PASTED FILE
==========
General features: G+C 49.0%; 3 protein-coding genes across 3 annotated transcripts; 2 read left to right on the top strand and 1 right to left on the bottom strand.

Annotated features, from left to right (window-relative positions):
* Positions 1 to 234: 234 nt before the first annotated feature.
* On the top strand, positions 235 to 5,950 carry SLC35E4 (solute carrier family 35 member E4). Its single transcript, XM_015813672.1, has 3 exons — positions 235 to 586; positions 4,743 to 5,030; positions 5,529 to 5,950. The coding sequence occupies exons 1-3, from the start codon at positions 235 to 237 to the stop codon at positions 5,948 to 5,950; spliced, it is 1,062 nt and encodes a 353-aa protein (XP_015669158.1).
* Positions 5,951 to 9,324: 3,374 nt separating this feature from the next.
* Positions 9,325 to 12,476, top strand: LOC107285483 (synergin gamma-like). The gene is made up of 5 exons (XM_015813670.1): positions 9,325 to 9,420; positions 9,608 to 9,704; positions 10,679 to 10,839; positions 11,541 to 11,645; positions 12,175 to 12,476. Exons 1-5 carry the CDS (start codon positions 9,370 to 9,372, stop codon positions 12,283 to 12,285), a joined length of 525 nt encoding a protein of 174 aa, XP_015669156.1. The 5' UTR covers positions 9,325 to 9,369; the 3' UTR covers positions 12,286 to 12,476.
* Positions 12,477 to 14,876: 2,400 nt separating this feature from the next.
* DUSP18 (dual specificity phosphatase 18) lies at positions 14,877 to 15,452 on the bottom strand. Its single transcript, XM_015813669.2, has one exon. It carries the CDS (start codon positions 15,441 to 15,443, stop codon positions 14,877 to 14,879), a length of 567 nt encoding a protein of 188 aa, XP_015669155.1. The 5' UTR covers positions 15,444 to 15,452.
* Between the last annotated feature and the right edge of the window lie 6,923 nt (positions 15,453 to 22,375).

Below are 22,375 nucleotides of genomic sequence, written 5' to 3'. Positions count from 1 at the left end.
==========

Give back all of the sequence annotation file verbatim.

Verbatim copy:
General features: G+C 49.0%; 3 protein-coding genes across 3 annotated transcripts; 2 read left to right on the top strand and 1 right to left on the bottom strand.

Annotated features, from left to right (window-relative positions):
* Positions 1 to 234: 234 nt before the first annotated feature.
* On the top strand, positions 235 to 5,950 carry SLC35E4 (solute carrier family 35 member E4). Its single transcript, XM_015813672.1, has 3 exons — positions 235 to 586; positions 4,743 to 5,030; positions 5,529 to 5,950. The coding sequence occupies exons 1-3, from the start codon at positions 235 to 237 to the stop codon at positions 5,948 to 5,950; spliced, it is 1,062 nt and encodes a 353-aa protein (XP_015669158.1).
* Positions 5,951 to 9,324: 3,374 nt separating this feature from the next.
* Positions 9,325 to 12,476, top strand: LOC107285483 (synergin gamma-like). The gene is made up of 5 exons (XM_015813670.1): positions 9,325 to 9,420; positions 9,608 to 9,704; positions 10,679 to 10,839; positions 11,541 to 11,645; positions 12,175 to 12,476. Exons 1-5 carry the CDS (start codon positions 9,370 to 9,372, stop codon positions 12,283 to 12,285), a joined length of 525 nt encoding a protein of 174 aa, XP_015669156.1. The 5' UTR covers positions 9,325 to 9,369; the 3' UTR covers positions 12,286 to 12,476.
* Positions 12,477 to 14,876: 2,400 nt separating this feature from the next.
* DUSP18 (dual specificity phosphatase 18) lies at positions 14,877 to 15,452 on the bottom strand. Its single transcript, XM_015813669.2, has one exon. It carries the CDS (start codon positions 15,441 to 15,443, stop codon positions 14,877 to 14,879), a length of 567 nt encoding a protein of 188 aa, XP_015669155.1. The 5' UTR covers positions 15,444 to 15,452.
* Between the last annotated feature and the right edge of the window lie 6,923 nt (positions 15,453 to 22,375).

Below are 22,375 nucleotides of genomic sequence, written 5' to 3'. Positions count from 1 at the left end.